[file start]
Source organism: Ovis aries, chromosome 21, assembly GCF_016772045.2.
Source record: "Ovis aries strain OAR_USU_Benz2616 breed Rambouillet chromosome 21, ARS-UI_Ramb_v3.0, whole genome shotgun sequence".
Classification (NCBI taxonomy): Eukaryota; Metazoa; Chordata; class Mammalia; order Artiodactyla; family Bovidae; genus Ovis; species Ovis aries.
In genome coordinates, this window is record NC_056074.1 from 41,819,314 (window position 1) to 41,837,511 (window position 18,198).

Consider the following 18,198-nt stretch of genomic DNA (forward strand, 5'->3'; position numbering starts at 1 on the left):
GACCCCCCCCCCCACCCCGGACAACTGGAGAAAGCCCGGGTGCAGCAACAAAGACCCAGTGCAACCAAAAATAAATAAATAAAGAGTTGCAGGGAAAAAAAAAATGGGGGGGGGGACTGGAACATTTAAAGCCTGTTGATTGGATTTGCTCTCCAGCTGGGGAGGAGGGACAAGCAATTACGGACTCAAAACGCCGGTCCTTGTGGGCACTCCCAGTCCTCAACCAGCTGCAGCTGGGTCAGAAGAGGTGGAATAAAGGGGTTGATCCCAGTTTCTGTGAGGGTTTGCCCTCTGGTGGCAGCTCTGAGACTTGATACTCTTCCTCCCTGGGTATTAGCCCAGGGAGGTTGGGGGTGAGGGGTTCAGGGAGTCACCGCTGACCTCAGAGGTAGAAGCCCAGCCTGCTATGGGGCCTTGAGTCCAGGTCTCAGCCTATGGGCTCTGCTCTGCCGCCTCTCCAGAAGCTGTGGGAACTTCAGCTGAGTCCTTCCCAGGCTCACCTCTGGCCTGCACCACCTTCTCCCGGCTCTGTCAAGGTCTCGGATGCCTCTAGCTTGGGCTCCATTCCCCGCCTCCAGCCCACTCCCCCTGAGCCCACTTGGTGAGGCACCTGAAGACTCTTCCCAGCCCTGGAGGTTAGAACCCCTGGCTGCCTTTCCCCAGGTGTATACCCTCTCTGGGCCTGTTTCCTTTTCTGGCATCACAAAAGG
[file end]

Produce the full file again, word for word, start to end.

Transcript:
Source organism: Ovis aries, chromosome 21, assembly GCF_016772045.2.
Source record: "Ovis aries strain OAR_USU_Benz2616 breed Rambouillet chromosome 21, ARS-UI_Ramb_v3.0, whole genome shotgun sequence".
Classification (NCBI taxonomy): Eukaryota; Metazoa; Chordata; class Mammalia; order Artiodactyla; family Bovidae; genus Ovis; species Ovis aries.
In genome coordinates, this window is record NC_056074.1 from 41,819,314 (window position 1) to 41,837,511 (window position 18,198).

Consider the following 18,198-nt stretch of genomic DNA (forward strand, 5'->3'; position numbering starts at 1 on the left):
GACCCCCCCCCCCACCCCGGACAACTGGAGAAAGCCCGGGTGCAGCAACAAAGACCCAGTGCAACCAAAAATAAATAAATAAAGAGTTGCAGGGAAAAAAAAAATGGGGGGGGGGACTGGAACATTTAAAGCCTGTTGATTGGATTTGCTCTCCAGCTGGGGAGGAGGGACAAGCAATTACGGACTCAAAACGCCGGTCCTTGTGGGCACTCCCAGTCCTCAACCAGCTGCAGCTGGGTCAGAAGAGGTGGAATAAAGGGGTTGATCCCAGTTTCTGTGAGGGTTTGCCCTCTGGTGGCAGCTCTGAGACTTGATACTCTTCCTCCCTGGGTATTAGCCCAGGGAGGTTGGGGGTGAGGGGTTCAGGGAGTCACCGCTGACCTCAGAGGTAGAAGCCCAGCCTGCTATGGGGCCTTGAGTCCAGGTCTCAGCCTATGGGCTCTGCTCTGCCGCCTCTCCAGAAGCTGTGGGAACTTCAGCTGAGTCCTTCCCAGGCTCACCTCTGGCCTGCACCACCTTCTCCCGGCTCTGTCAAGGTCTCGGATGCCTCTAGCTTGGGCTCCATTCCCCGCCTCCAGCCCACTCCCCCTGAGCCCACTTGGTGAGGCACCTGAAGACTCTTCCCAGCCCTGGAGGTTAGAACCCCTGGCTGCCTTTCCCCAGGTGTATACCCTCTCTGGGCCTGTTTCCTTTTCTGGCATCACAAAAGG